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I throw away my child’s art. Don’t you even look at me like that.

I’m not even ashamed. I planned it too and I’m proud of my execution as it was a carefully crafted deceit. I orchestrated how I would get the drawings from the kitchen clutter drawer to the bin. I thought about which ones needed to go and how I’d get a square cereal box covered in lolly sticks and glitter, into a round bin and importantly what contingency plan I had in case she caught me.

They’re not the same as you envisaged which is why they find themselves hidden deep within an Aldi binbag, gunning it at 88 to a landfill site not far from Milton Keynes.

Before Ruby was born I thought of the glorious time she would return from nursery with a wonky drawing of us both, on a summer’s day, holding hands with a rainbow and flowers in the background. I thought of how amazing it be, taking pride of place on the fridge, smack bang in the centre for all to see.

Yeah, that doesn’t happen, not at least before the age of 5 anyway. Instead you’re inundated with a plague of beige scrap paper, none of which are square and all with one singular scrawl on it in faint brown Crayola. The nursery staff love handing it over – collection time is accompanied with “Don’t forget to empty your drawer”. How can it possibly need emptying, we only did it 24 hours ago?!

And then a gleeful 4-year-old wanders over, arms full of absolutely diabolical drawings, “Oh lovely, can’t wait to see these” I reply. Fast forward to getting home and the drawings have been dumped, she doesn’t care for them anymore.  Bedtime comes around, the snoring angel is down and Operation Landfill can commence. I swoop into action, assessing the situation in the dead of night, covert and unnoticed, I methodically sort through the day’s plague.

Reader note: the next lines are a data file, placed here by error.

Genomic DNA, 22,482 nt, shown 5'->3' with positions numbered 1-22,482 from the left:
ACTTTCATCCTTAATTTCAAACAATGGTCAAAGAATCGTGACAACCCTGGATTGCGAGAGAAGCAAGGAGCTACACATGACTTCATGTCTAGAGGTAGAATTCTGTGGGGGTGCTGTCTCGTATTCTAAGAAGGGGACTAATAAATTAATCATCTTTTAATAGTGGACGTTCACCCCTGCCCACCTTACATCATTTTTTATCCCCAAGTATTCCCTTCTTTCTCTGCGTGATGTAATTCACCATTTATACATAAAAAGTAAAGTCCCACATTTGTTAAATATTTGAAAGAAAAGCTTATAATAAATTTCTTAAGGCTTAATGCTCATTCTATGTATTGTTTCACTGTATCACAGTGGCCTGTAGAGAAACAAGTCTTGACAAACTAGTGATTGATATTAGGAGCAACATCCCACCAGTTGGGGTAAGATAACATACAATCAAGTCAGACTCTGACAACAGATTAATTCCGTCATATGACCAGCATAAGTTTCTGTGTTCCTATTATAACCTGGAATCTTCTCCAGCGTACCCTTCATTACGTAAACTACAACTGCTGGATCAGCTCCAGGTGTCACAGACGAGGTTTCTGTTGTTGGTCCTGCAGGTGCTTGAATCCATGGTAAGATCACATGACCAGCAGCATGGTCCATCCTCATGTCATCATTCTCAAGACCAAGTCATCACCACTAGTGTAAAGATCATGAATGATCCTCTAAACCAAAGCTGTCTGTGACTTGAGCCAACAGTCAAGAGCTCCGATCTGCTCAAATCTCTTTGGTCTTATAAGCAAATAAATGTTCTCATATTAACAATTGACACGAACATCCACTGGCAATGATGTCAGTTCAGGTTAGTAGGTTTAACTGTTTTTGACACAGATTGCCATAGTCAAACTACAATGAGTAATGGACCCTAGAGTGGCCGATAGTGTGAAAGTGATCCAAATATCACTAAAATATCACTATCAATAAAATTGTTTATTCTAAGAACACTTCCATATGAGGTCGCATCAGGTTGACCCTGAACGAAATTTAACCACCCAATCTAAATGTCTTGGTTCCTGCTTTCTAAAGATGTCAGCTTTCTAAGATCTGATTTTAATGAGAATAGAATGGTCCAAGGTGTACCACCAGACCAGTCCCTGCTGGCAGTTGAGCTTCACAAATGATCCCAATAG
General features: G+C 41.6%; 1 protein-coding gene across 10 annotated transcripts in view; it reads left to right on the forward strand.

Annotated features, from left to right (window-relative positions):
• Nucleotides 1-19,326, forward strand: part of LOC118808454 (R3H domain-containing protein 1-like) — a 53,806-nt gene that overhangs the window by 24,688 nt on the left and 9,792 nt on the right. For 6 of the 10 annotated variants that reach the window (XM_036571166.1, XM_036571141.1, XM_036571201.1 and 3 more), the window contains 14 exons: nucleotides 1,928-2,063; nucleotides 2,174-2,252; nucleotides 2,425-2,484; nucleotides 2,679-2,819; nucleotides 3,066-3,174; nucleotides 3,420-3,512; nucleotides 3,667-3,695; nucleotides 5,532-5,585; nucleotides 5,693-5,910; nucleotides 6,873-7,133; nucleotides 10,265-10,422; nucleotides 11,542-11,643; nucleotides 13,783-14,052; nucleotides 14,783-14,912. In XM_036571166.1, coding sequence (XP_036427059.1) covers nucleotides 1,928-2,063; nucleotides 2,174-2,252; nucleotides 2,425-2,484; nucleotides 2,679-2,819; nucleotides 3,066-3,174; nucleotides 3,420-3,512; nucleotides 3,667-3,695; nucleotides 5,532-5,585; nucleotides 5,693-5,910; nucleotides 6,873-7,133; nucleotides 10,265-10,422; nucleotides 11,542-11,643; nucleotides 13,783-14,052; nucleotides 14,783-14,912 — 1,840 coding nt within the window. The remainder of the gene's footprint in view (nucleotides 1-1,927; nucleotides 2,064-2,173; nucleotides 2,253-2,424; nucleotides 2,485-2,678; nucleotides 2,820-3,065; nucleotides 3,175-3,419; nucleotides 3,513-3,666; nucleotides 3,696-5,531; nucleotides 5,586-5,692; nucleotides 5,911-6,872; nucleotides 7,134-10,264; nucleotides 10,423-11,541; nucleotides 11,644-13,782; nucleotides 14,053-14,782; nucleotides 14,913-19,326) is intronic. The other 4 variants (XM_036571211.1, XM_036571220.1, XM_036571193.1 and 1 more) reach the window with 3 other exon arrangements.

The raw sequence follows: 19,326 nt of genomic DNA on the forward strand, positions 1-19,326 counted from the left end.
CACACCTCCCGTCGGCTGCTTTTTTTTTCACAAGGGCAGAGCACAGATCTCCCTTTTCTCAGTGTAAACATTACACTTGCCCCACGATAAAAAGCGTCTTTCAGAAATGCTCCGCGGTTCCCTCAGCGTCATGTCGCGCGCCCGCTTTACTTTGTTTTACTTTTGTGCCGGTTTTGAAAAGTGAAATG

It became apparent on a particular day that it was ‘glitter day’. What the f*ck was this stuff, nobody told me about this – paranoid thoughts started to infect my brain: “Do they know? Is this the beginning of a bigger picture? How the fuck am I going to get this glitter off my hands?” The operation suddenly took a turn for the worse as the B-52 bomber full of glitter dropped its payload all over the kitchen. It was everywhere. Abort or continue – I was already covered in glitter, and she’d notice as it’s a well known fact it that glitter never comes off your face.

I continued the mission, throwing away an entire rain forest of paper with ineligible drawings on.  Word of advice, don’t leave them at the top of the bin, hide them deep and cover them in a deep cavern of rubbish and waste. Children will see it and you’ll have to deal with “WHAAT?! Why are all my drawings in the bin Daddy?”

Only lies will help you now…

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Michael runs Satirical advice and honest reviews. Not very strict parent. Once let a 4-year-old play Grand Theft Auto.

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